Welcome back readers.
I don’t recall the exact date without looking, but I’m right around the four year mark of doing this whole senior curator thing. In that time I’ve read… a lot of cool pieces.
So here’s twelve more!
This Week in Videogame Blogging is a roundup highlighting the most important critical writing on games from the past seven days.
This week we open with an industry-focused section with an additional emphasis on labour conditions.
- Video Game Guide Writers Help Keep the Lights On But Get No Respect | VICE
Patrick Klepek talks to game guides writers about an undervalued, overexploited genre.
- The game’s Bond: the making of Nintendo classic GoldenEye 007 | The Guardian
Simon Parkin highlights the labour history behind a two-years-late licensed game that beat the odds, but not without cost to the people who made it.
- The Great Video Game Mergers-and-Acquisitions Spree | The Ringer
Lewis Gordon examines trends and consequences in genre, design, monetization, marketing, and labour organization as commercial games grow increasingly consolidated between fewer and larger corporations.
“In a sense, the current wave of deals is a clarifying moment for the video game industry, revealing its corporate machinations in starker relief than ever. With these deals, the foundations have been laid for at least the next decade, a time when video games will occupy a more prominent space in our cultural lives than ever.”
Next up, games and publishers alike pivot into new (well, for the time) platforms, demographics, markets.
- Grown-Ups Are not to Be Trusted: Cornerstone | Gold Machine
Drew Cook sets the table for IF giant Infocom’s contested foray into produtivity software.
- Battery powered dungeons – Kimimi The Game-Eating She-Monster
Kimimi plays PlayStation. . . PORTABLE.
“Pocket Dungeon’s relatively unique status as a true PocketStation only title is both a blessing and a burden. On the one hand this is an ambitious game designed for hardware that would’ve sat around “posh Tamagotchi” technology levels at the time, one so extraordinary it keeps on doing things I had always assumed the not-VMU wasn’t capable of. But on the other it’s also a paid-for commercial product that uses one of the most influential and RPG-laden consoles of all time as a glorified transfer system, making it hard to shake the feeling any money spent on this could’ve gone towards something that was good good, and not “good for what it is“.”
Let’s move now to a pair of articles which unpack the literary, cultural, and religious works which inform popular games, and which trace where those games meet or miss the mark in how those works are adapted.
- Bioshock Infinite Turns American Religious History Into A Nonsensical Nightmare | GameSpot
Grace Benfell draws on comparisons to Utah and Mormonism to trace a line from Columbia’s comparatively imprecise theological underpinnings to its resultingly counterproductive and damaging revolutionary foils.
- Elden Ring’s Malenia Is The Fairytale I Always Wanted To Hear | Kotaku
Ashley Bardhan stans a real Faerie Queene.
“Nowadays we associate them with gold dust and eternally sweet faces, but the fairy is a sort of monster. Southeast Asia’s “yaksha” nature spirits gobble up stray travelers, the Germanic “erlking” can kill a kid with its bare hands. Elden Ring’s Malenia, Blade of Miquella, emerged from a rotting blossom with tangled wings, and is renowned as one of the most dangerous creatures FromSoftware’s ever created. She fits right in.”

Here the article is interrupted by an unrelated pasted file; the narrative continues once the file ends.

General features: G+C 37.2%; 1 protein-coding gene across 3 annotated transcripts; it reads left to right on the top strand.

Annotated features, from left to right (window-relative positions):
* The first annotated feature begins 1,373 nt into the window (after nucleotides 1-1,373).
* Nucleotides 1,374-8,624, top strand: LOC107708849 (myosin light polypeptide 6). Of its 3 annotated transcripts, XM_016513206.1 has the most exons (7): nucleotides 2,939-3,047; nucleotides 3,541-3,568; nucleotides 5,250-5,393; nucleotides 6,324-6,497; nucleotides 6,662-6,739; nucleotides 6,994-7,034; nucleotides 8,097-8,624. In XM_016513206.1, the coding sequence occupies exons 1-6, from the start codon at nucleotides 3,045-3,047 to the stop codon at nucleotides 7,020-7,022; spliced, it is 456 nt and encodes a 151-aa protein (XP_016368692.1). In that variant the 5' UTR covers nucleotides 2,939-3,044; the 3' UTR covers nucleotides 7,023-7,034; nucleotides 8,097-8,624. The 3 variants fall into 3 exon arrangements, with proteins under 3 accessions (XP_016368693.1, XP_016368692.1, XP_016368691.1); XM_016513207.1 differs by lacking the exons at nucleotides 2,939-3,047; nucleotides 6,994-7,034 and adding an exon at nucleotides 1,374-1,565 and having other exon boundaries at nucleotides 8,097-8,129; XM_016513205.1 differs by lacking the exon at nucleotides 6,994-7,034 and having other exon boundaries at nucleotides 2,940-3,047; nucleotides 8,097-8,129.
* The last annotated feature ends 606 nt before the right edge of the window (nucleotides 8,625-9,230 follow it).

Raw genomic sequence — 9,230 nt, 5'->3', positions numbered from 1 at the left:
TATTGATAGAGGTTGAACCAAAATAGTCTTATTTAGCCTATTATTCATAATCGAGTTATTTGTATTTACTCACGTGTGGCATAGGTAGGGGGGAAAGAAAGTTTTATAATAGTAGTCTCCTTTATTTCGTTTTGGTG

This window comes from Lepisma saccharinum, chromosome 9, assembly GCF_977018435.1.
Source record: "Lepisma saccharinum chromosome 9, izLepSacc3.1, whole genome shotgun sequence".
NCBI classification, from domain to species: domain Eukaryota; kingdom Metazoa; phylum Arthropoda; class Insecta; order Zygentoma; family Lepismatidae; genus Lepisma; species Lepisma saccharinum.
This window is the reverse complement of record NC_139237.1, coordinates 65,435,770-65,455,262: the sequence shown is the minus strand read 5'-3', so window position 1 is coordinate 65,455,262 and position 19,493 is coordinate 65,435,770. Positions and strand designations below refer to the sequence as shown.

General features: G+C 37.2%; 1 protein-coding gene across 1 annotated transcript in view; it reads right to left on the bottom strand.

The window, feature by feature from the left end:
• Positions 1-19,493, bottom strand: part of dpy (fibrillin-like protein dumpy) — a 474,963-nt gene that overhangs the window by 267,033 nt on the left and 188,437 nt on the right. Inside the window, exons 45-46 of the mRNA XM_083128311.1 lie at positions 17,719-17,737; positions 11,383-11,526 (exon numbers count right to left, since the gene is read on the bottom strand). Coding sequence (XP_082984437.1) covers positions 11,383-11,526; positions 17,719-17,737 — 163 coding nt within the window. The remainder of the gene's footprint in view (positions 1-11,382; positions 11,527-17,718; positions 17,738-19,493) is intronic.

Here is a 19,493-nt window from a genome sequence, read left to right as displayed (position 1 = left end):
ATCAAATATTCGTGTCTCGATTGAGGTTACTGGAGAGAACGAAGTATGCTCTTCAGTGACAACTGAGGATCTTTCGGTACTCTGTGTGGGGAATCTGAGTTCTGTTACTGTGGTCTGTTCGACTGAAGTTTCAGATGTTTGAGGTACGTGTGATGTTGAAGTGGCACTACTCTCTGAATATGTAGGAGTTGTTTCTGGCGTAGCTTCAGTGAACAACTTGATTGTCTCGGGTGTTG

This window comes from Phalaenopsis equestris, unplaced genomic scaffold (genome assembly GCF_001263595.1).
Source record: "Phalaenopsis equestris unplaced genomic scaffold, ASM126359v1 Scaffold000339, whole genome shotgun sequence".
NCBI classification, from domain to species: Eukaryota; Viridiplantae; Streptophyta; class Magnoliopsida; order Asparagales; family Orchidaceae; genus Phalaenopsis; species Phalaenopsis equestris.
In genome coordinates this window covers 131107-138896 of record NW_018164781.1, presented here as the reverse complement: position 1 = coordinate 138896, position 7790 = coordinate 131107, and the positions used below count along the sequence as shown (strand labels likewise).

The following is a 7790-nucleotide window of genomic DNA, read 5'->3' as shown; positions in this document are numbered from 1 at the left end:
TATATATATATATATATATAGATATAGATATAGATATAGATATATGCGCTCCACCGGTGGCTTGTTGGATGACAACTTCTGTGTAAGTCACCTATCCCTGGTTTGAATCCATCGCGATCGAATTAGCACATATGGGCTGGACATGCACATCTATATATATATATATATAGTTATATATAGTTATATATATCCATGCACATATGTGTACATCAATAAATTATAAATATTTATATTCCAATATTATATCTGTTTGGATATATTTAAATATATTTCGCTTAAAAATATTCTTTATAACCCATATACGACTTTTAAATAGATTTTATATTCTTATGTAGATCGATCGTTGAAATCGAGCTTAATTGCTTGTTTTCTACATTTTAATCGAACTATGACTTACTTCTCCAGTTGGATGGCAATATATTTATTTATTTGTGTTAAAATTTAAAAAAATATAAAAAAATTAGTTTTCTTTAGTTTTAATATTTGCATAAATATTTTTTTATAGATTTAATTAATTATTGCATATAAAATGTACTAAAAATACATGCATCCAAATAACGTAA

On deck, two authors situate their play experiences in their upbringings, identity intersections, friendships, and beyond.
- I Refused To Play “Boy Games,” Until I Realized I Was Missing Out | GameSpot
Jessica Howard explores tenderness and masculine intimacy in games traditionally marketed to boys.
- The Meaning of Home | Into The Spine
Ava November reflects on Life Is Strange and the home we find in others (content notification for abuse, death).
“I used to despise people whose sense of home was so effortless to manifest, who were born into this coveted feeling of being safe and supported. Now I see I had a home all along; it was her.”
For this week’s design section, we’ve got two featured authors highlighting breaks with tradition and roads not travelled.
- Roam Paradise Killer If You Want To | Unwinnable
Caroline Delbert continues her spatial meditation on Paradise Killer, with input from Oli Clarke Smith, this time focusing on motivation, rewards, and verbs.
- Metroid Established A Framework The Franchise Has Never Properly Explored | GameSpot
Grace Benfell asks what Metroid left behind after it went Super.
“A metal heart beats at the center of a wild world, a steel poison creeps through plant-covered capillaries. It’s legitimately poetic, but relies entirely on imagery to make its point. Even the notoriously silent Super Metroid is more explicit.”
The Berlin Interpretation of dating platforms.
- She Convinced Tinder Men To Buy Nier:Automata Then Ghosted Them | Kotaku
Glory to Mankind.
“By her count, she roped 22 men into her devious yet amazing scheme. Since it’s been a couple of years, she claims, she couldn’t show Kotaku proof that she convinced dozens of men to buy the unusually philosophical game. She did, however, have a handful of screenshots of conversations full of flirts, in which people would say that they couldn’t believe they were about to buy a video game just to impress a girl. [Editor’s note: This bar is low.]”
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Have you read, seen, heard or otherwise experienced something new that made you think about games differently? Send it in!